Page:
That’s not to say the B-plot (the Resistance’s flight from its enemies) isn’t entertaining, because it certainly is: indeed, one of the film’s best scenes takes place on a casino planet that simultaneously adopts and subverts the saga’s longstanding cantina tropes. Benicio Del Toro turns up as a lowlife “codebreaker” and Laura Dern does solid work as a Mon Mothma-lite figure. There’s a sense, though, in which at least some of this feels like padding: every time the camera cut away from the Rey/Luke drama and jumped back to the Resistance fleet, I found myself itching to get back to Ahch-To. (I still have about a million questions, but maybe that’s for the best; good worldbuilding means never giving away all the answers.)

On other fronts, there’s a lot to like here. Johnson’s visual style—a medley of dramatic pans and dives and striking close-ups—is a pleasant change from J.J. Abrams’s more conventional approach. John Williams’s score is similarly great, although I do miss the bombastic choirs of “Duel of the Fates” and “Battle of the Heroes.” And the effects—including one great particularly great use of puppetry—are everything one could hope for.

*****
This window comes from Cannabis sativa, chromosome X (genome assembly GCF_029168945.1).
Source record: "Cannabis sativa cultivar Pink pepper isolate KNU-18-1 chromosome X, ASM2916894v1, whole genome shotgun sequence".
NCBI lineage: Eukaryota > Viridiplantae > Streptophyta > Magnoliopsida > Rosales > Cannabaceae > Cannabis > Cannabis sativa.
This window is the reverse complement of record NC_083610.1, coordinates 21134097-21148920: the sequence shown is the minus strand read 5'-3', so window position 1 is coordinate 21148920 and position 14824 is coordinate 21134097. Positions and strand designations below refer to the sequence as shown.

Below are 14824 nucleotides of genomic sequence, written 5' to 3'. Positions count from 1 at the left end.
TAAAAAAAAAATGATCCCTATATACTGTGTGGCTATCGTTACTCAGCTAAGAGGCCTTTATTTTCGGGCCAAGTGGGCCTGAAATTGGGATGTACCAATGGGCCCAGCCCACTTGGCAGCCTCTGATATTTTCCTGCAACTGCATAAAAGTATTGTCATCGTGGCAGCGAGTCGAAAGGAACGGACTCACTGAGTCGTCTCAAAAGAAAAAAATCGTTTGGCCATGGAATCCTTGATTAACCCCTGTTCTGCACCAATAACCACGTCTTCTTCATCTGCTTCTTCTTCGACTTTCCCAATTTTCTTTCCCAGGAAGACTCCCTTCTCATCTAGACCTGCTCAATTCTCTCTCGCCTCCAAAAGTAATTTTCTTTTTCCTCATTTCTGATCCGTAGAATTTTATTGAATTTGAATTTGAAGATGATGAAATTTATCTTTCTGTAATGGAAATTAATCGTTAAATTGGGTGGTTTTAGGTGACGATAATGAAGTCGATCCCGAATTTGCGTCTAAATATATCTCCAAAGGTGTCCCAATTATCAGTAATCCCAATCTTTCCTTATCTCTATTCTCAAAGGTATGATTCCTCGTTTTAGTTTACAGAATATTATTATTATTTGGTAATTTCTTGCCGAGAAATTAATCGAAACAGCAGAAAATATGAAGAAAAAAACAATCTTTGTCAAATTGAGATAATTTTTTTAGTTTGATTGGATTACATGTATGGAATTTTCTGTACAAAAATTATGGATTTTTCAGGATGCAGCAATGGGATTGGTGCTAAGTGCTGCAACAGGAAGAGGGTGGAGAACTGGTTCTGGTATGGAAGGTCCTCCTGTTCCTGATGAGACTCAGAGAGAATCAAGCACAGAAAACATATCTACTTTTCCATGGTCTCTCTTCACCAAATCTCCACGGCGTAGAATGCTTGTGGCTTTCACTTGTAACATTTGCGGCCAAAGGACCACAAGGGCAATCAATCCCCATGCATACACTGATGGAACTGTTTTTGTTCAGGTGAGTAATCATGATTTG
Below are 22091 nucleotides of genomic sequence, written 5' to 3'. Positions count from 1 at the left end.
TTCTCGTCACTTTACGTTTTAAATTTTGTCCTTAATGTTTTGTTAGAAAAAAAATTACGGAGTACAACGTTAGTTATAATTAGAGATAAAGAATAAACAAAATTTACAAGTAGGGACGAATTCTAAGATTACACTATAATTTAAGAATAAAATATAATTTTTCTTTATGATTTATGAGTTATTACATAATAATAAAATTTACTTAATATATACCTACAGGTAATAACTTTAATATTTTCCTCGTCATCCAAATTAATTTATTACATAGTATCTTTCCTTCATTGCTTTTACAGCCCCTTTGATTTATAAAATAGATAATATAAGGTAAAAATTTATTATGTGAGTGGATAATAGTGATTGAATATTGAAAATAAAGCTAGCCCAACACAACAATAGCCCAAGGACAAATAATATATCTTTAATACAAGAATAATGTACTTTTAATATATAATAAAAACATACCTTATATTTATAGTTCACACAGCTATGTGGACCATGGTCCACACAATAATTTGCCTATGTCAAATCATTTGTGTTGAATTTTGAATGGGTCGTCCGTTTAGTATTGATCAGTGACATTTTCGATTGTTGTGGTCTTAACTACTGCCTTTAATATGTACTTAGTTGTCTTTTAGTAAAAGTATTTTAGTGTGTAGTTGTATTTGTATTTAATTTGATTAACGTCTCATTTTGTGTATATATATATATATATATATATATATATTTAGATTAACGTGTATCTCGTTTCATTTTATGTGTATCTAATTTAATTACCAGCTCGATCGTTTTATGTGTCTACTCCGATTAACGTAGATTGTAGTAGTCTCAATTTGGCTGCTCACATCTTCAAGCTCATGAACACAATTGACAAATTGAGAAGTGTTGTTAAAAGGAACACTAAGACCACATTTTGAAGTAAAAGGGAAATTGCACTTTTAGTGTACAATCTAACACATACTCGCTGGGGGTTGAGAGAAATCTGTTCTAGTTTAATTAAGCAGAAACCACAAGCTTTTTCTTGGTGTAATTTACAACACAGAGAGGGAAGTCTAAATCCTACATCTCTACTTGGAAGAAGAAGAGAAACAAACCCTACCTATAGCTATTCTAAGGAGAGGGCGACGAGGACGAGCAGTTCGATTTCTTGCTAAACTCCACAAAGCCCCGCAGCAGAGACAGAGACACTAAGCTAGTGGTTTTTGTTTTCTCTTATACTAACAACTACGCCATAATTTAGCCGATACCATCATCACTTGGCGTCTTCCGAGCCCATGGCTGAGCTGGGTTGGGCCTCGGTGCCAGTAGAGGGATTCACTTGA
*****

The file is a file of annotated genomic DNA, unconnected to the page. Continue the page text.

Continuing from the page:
That said, the ending of “The Last Jedi” is bound to be controversial. There’s a part of me that wanted the film to end in a giant, glorious, propulsive revenge-of-Luke-Skywalker moment: don’t we all secretly want to see our legendary hero wipe out a whole army with the power of the Force? Or at the very least, beat Kylo Ren to a pulp in a brutal lightsaber duel?